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Charles White (photo by Betty Friske, courtesy © the Charles White Archive)

Charles White: A Retrospective, currently on view at the Los Angeles County Museum of Art (LACMA), surveys the career of the mid-century artist whose figurative drawings and paintings granted a sense of dignity and empowerment to the African American historical leaders and anonymous, but specific, individuals he depicted. White was not just an artist, but a civil rights activist and educator himself, who taught at the Otis College of Art and Design from 1964 until his death in 1979. As the first African American faculty member there, he was an inspirational mentor to the Black students who passed through his classroom, including notable artists like Alonzo Davis, David Hammons, and Kerry James Marshall.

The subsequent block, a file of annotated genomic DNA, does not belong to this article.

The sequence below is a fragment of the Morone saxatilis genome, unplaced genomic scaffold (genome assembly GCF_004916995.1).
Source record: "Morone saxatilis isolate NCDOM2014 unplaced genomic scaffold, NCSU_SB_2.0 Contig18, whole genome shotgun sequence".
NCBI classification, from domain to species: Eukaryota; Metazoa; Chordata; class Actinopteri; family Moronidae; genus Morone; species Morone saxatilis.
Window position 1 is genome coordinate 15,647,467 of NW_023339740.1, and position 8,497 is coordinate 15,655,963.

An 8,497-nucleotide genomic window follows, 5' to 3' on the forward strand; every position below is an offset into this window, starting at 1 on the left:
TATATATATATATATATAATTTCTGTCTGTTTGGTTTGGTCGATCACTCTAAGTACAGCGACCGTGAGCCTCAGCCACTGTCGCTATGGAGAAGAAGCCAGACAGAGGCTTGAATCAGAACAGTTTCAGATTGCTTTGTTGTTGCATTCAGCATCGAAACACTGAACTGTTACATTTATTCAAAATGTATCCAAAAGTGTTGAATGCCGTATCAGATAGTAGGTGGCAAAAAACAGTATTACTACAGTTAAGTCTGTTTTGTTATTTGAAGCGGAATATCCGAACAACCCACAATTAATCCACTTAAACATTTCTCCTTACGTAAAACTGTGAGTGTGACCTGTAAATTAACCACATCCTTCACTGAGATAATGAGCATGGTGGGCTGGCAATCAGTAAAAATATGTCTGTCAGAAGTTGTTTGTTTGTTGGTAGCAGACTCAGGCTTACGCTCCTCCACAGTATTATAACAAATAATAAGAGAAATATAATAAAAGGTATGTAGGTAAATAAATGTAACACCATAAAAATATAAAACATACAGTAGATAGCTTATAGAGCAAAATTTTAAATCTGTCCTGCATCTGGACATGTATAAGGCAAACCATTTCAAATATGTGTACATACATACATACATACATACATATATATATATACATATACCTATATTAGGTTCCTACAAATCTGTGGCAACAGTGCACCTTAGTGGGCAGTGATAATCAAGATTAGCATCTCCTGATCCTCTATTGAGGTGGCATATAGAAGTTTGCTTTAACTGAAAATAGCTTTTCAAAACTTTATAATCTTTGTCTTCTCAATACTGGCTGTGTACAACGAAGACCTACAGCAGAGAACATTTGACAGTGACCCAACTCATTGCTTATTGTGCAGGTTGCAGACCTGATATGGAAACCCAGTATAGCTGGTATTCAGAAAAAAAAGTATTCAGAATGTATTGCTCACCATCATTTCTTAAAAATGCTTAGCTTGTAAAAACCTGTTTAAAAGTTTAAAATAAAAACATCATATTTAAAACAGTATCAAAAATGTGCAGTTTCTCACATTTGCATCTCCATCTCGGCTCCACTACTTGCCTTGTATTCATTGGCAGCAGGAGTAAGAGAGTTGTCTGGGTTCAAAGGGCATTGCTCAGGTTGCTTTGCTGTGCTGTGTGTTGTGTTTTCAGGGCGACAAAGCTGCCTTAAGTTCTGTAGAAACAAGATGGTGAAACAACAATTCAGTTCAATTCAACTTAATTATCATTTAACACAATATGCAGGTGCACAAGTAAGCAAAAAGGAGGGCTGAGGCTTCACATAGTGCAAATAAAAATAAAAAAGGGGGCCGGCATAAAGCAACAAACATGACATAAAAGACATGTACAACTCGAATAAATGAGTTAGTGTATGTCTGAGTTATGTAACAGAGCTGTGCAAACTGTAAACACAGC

In conjunction with the exhibition, LACMA will be hosting the debut performance of Portrait of Charles White, a collaboration between actor and director Roger Guenveur Smith and composer and musician Marc Anthony Thompson. The pair has worked together on other critically acclaimed one-man shows focused on prominent Black figures, including Rodney King and Black Panther leader Huey P. Newton. These nuanced studies captured their subjects’ humanity as well as their historical import, a vision they will no doubt bring to their complex portrait of White.

When: Saturday, May 4, 7:30–8:30pm (free, tickets required)
Where: Los Angeles County Museum of Art (Bing Theater, 5905 Wilshire Blvd., Mid-Wilshire, Los Angeles)

More info at LACMA.

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Matt Stromberg

Matt Stromberg is a freelance visual arts writer based in Los Angeles. In addition to Hyperallergic, he is a frequent contributor to Daily Serving, and Glasstire.